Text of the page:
This is a guest post from Simon Wilson, University Archivist at the University of Hull based within the Hull History Centre. Simon has been working with me on the "Filling the Digital Preservation Gap" project and agreed to provide a short write up of the UK Archivematica group meeting in my absence.
With Jen presenting at iPRES in North Carolina Julie Allinson and I attended the UK Archivematica user group meeting at the Laidlaw Library in Leeds. After the round table introductions from the 11 institutions that were represented, Julie began proceedings with an presentation on our Jisc "Filling the Digital Preservation Gap" project. She updated the group on the progress within this project since the last user group meeting 5 months previously and focused in particular on the development work and enhancements to Archivematica that are being undertaken in Phase 2.
A presentation from Fergus O'Connor and Claudia Roeck at the Tate highlighted their use of Archivematica for video art with an estimated 500 items including video, film and slide material with the largest file some 20GB in size. It was interesting to hear how digital content had impacted on their video format migration policies and practices. As they were looking at this stage at just one particular format they had been able to identify some of the micro services that weren't appropriate (for example OCR tools and bulk extractor) as a timely reminder of the value of adjusting the workflow within Archivematica as necessary. This is something we will look at when developing the workflows at Hull for research data and born-digital archives.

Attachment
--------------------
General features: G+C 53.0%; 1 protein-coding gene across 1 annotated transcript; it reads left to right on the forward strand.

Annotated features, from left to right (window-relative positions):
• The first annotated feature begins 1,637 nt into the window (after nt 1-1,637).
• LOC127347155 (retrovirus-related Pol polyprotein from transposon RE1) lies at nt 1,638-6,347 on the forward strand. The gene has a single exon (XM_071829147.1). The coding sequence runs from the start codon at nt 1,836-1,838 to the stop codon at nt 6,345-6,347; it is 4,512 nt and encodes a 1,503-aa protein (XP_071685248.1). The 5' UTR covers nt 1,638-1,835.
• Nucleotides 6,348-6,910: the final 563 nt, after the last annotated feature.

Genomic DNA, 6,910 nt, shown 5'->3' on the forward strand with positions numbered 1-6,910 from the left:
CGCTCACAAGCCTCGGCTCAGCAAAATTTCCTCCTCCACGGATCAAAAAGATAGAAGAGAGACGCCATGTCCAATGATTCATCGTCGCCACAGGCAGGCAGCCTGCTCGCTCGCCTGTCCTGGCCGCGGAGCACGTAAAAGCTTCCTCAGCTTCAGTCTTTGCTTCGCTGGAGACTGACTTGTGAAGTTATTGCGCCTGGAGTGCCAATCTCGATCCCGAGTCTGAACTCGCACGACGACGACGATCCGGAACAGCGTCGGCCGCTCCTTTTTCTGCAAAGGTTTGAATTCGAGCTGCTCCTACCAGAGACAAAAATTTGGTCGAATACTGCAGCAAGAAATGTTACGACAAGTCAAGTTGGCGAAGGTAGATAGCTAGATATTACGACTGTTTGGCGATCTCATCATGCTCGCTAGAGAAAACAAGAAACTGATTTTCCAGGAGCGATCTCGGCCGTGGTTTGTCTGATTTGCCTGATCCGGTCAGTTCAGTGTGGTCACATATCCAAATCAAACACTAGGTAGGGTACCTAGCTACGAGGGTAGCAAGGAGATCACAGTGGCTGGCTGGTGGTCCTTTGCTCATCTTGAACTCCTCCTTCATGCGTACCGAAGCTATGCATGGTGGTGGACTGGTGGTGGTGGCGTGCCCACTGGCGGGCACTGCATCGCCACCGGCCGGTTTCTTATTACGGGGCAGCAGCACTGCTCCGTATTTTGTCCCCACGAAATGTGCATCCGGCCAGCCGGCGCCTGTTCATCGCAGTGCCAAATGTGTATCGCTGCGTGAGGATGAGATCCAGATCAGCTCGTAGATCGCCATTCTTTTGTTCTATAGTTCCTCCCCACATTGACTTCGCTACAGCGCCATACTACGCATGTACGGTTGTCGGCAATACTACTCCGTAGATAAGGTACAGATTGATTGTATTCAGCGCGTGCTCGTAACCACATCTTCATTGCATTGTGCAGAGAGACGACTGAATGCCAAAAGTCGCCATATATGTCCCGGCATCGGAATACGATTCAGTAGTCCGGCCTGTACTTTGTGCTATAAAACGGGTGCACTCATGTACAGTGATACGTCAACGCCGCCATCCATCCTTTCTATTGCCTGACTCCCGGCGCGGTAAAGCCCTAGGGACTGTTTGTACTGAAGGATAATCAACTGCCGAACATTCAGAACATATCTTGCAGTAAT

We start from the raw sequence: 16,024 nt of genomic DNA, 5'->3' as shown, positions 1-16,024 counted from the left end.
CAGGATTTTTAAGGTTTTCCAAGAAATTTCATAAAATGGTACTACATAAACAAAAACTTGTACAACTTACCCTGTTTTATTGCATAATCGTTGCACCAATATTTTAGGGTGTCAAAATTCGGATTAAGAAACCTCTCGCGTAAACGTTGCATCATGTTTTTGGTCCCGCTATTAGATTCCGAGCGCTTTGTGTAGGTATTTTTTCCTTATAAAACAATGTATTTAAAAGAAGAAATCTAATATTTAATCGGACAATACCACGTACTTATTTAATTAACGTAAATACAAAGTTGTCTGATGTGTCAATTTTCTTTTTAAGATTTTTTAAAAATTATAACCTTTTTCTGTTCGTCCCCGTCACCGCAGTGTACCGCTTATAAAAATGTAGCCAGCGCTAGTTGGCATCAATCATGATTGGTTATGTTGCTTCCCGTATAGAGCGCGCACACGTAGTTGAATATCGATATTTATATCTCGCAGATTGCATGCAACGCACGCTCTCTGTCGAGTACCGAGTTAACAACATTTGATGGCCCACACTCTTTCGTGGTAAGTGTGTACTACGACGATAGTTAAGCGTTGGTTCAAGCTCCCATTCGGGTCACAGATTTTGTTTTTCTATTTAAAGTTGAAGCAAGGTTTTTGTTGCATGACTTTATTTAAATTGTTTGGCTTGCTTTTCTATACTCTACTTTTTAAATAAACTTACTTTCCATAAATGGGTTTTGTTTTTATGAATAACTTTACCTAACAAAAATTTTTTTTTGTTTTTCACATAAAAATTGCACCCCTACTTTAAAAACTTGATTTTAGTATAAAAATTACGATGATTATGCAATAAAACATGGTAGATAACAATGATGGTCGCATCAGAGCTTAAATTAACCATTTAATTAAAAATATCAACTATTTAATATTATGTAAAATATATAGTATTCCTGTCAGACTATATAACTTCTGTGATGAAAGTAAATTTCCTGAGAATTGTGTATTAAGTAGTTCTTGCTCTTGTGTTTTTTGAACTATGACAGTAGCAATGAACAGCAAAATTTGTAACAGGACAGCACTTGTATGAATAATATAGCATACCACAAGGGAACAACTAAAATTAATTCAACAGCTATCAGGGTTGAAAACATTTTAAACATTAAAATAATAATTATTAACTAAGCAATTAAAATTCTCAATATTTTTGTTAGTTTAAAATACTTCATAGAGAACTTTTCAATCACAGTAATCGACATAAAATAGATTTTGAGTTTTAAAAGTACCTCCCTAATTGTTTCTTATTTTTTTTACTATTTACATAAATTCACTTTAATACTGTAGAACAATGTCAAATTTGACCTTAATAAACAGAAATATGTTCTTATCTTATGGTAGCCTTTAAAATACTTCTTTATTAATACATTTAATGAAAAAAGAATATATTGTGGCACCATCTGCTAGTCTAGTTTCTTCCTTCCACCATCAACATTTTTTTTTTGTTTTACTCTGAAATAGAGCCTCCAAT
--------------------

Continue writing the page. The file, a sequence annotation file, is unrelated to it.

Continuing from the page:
One question raised was that of scalability and Matthew Addis from Arkivum reported that it had been successfully tested with 100,000 files. There was an interesting discussion about whether availability of IT support was a barrier to take-up in institutions.
John Beaman from Leeds gave a thought provoking session about data security and the issue of personal identifiable information and the impact this had on the processing of content. This is an issue we are familiar with for paper material but haven't spent a lot of time translating these experiences to digital material. There was lots of note taking in the discussion about anonymisation (removing references to personal identifiable information) and pseudonymisation (changing the personal identifiable information across the dataset) and the respective impact on security and data re-use (in summary anonymisation is best for security and pseudonymisation best for re-use). The pointer to the ISO Code of practice on this has been added to my reading list. John also discussed encryption which seems to be an important consideration for some data. These are important issues for anyone working with born digital data regardless of the system they are using.
Jonathan Ainsworth also from Leeds talked us through their work with their collections management system KE Emu and ePrints - and the challenges of fitting Archivematica into an existing workflow. He also highlighted the impossibility of trying to predict every possible scenario for receiving or processing digital content. There was an interesting discussion about providing evidence to support a business case and what might be considered useful measures and discussion about cost models.
The day concluded with Sarah Romkey from Artefactual Systems joining us via Skype and bringing us up to speed with developments for v1.5 due later this year and v1.6 due in 2016. I am especially looking forward to getting my hands on the arrangement and appraisal tab being developed by colleagues at Bentley Historical library.